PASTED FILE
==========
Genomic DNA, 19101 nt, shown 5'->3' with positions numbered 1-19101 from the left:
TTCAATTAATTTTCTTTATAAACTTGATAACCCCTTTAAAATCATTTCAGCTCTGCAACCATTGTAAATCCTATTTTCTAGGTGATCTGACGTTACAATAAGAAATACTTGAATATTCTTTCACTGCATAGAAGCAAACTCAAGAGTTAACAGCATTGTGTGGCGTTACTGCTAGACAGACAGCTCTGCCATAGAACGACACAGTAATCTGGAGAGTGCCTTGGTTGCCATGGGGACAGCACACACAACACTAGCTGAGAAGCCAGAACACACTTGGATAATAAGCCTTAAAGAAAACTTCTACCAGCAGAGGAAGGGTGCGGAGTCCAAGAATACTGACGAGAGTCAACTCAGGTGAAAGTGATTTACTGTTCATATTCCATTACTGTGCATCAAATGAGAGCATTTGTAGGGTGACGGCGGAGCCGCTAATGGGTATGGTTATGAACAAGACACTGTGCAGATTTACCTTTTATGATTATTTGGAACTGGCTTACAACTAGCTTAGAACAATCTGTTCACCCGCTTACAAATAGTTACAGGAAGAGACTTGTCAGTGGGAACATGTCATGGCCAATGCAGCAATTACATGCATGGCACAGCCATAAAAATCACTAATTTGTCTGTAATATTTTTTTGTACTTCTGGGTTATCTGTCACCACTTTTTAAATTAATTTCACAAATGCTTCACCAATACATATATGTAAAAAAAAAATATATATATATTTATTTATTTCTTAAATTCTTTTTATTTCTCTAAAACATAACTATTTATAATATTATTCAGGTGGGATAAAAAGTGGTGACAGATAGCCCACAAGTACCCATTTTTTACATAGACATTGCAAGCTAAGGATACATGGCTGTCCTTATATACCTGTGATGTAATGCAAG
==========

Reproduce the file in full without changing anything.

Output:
Genomic DNA, 19101 nt, shown 5'->3' with positions numbered 1-19101 from the left:
TTCAATTAATTTTCTTTATAAACTTGATAACCCCTTTAAAATCATTTCAGCTCTGCAACCATTGTAAATCCTATTTTCTAGGTGATCTGACGTTACAATAAGAAATACTTGAATATTCTTTCACTGCATAGAAGCAAACTCAAGAGTTAACAGCATTGTGTGGCGTTACTGCTAGACAGACAGCTCTGCCATAGAACGACACAGTAATCTGGAGAGTGCCTTGGTTGCCATGGGGACAGCACACACAACACTAGCTGAGAAGCCAGAACACACTTGGATAATAAGCCTTAAAGAAAACTTCTACCAGCAGAGGAAGGGTGCGGAGTCCAAGAATACTGACGAGAGTCAACTCAGGTGAAAGTGATTTACTGTTCATATTCCATTACTGTGCATCAAATGAGAGCATTTGTAGGGTGACGGCGGAGCCGCTAATGGGTATGGTTATGAACAAGACACTGTGCAGATTTACCTTTTATGATTATTTGGAACTGGCTTACAACTAGCTTAGAACAATCTGTTCACCCGCTTACAAATAGTTACAGGAAGAGACTTGTCAGTGGGAACATGTCATGGCCAATGCAGCAATTACATGCATGGCACAGCCATAAAAATCACTAATTTGTCTGTAATATTTTTTTGTACTTCTGGGTTATCTGTCACCACTTTTTAAATTAATTTCACAAATGCTTCACCAATACATATATGTAAAAAAAAAATATATATATATTTATTTATTTCTTAAATTCTTTTTATTTCTCTAAAACATAACTATTTATAATATTATTCAGGTGGGATAAAAAGTGGTGACAGATAGCCCACAAGTACCCATTTTTTACATAGACATTGCAAGCTAAGGATACATGGCTGTCCTTATATACCTGTGATGTAATGCAAG